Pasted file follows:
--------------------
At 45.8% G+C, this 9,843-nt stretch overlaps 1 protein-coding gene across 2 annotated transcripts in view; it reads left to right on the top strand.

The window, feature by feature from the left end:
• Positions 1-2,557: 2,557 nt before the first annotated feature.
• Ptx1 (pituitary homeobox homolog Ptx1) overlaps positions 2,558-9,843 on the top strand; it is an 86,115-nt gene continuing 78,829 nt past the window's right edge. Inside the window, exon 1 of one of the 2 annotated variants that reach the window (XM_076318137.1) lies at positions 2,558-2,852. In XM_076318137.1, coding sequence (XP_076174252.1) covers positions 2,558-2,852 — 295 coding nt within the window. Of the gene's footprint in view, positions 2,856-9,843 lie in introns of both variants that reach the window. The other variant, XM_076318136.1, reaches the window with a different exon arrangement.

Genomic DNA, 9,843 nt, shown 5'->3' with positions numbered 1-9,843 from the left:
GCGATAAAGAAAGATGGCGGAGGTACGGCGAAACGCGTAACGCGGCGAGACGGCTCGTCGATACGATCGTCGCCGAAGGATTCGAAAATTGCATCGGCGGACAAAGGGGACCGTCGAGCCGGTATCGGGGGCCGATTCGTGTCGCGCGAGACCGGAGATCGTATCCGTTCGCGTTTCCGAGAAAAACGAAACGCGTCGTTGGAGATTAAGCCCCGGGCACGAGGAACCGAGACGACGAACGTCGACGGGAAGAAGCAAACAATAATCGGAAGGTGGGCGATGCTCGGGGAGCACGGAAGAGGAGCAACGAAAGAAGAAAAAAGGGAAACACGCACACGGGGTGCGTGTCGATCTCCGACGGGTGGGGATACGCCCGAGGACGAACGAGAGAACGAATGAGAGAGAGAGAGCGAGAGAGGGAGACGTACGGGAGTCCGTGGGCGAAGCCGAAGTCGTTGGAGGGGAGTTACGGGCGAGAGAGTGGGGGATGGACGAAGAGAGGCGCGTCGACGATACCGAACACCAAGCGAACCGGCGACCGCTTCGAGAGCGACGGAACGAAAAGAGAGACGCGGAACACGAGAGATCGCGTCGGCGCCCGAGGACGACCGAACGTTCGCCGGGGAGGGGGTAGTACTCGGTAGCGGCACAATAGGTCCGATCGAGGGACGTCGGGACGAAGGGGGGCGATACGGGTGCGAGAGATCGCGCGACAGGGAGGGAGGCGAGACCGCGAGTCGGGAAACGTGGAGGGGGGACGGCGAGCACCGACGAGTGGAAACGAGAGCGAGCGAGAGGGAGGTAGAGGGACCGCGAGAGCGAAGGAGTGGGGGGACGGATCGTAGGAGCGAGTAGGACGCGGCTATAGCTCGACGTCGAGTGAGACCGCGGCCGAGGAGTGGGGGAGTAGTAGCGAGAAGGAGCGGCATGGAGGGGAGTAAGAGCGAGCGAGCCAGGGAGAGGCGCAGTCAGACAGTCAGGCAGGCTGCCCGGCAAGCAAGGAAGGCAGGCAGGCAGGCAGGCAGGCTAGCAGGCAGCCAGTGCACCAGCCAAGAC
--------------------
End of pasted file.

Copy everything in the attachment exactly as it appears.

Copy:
At 45.8% G+C, this 9,843-nt stretch overlaps 1 protein-coding gene across 2 annotated transcripts in view; it reads left to right on the top strand.

The window, feature by feature from the left end:
• Positions 1-2,557: 2,557 nt before the first annotated feature.
• Ptx1 (pituitary homeobox homolog Ptx1) overlaps positions 2,558-9,843 on the top strand; it is an 86,115-nt gene continuing 78,829 nt past the window's right edge. Inside the window, exon 1 of one of the 2 annotated variants that reach the window (XM_076318137.1) lies at positions 2,558-2,852. In XM_076318137.1, coding sequence (XP_076174252.1) covers positions 2,558-2,852 — 295 coding nt within the window. Of the gene's footprint in view, positions 2,856-9,843 lie in introns of both variants that reach the window. The other variant, XM_076318136.1, reaches the window with a different exon arrangement.

Genomic DNA, 9,843 nt, shown 5'->3' with positions numbered 1-9,843 from the left:
GCGATAAAGAAAGATGGCGGAGGTACGGCGAAACGCGTAACGCGGCGAGACGGCTCGTCGATACGATCGTCGCCGAAGGATTCGAAAATTGCATCGGCGGACAAAGGGGACCGTCGAGCCGGTATCGGGGGCCGATTCGTGTCGCGCGAGACCGGAGATCGTATCCGTTCGCGTTTCCGAGAAAAACGAAACGCGTCGTTGGAGATTAAGCCCCGGGCACGAGGAACCGAGACGACGAACGTCGACGGGAAGAAGCAAACAATAATCGGAAGGTGGGCGATGCTCGGGGAGCACGGAAGAGGAGCAACGAAAGAAGAAAAAAGGGAAACACGCACACGGGGTGCGTGTCGATCTCCGACGGGTGGGGATACGCCCGAGGACGAACGAGAGAACGAATGAGAGAGAGAGAGCGAGAGAGGGAGACGTACGGGAGTCCGTGGGCGAAGCCGAAGTCGTTGGAGGGGAGTTACGGGCGAGAGAGTGGGGGATGGACGAAGAGAGGCGCGTCGACGATACCGAACACCAAGCGAACCGGCGACCGCTTCGAGAGCGACGGAACGAAAAGAGAGACGCGGAACACGAGAGATCGCGTCGGCGCCCGAGGACGACCGAACGTTCGCCGGGGAGGGGGTAGTACTCGGTAGCGGCACAATAGGTCCGATCGAGGGACGTCGGGACGAAGGGGGGCGATACGGGTGCGAGAGATCGCGCGACAGGGAGGGAGGCGAGACCGCGAGTCGGGAAACGTGGAGGGGGGACGGCGAGCACCGACGAGTGGAAACGAGAGCGAGCGAGAGGGAGGTAGAGGGACCGCGAGAGCGAAGGAGTGGGGGGACGGATCGTAGGAGCGAGTAGGACGCGGCTATAGCTCGACGTCGAGTGAGACCGCGGCCGAGGAGTGGGGGAGTAGTAGCGAGAAGGAGCGGCATGGAGGGGAGTAAGAGCGAGCGAGCCAGGGAGAGGCGCAGTCAGACAGTCAGGCAGGCTGCCCGGCAAGCAAGGAAGGCAGGCAGGCAGGCAGGCAGGCTAGCAGGCAGCCAGTGCACCAGCCAAGAC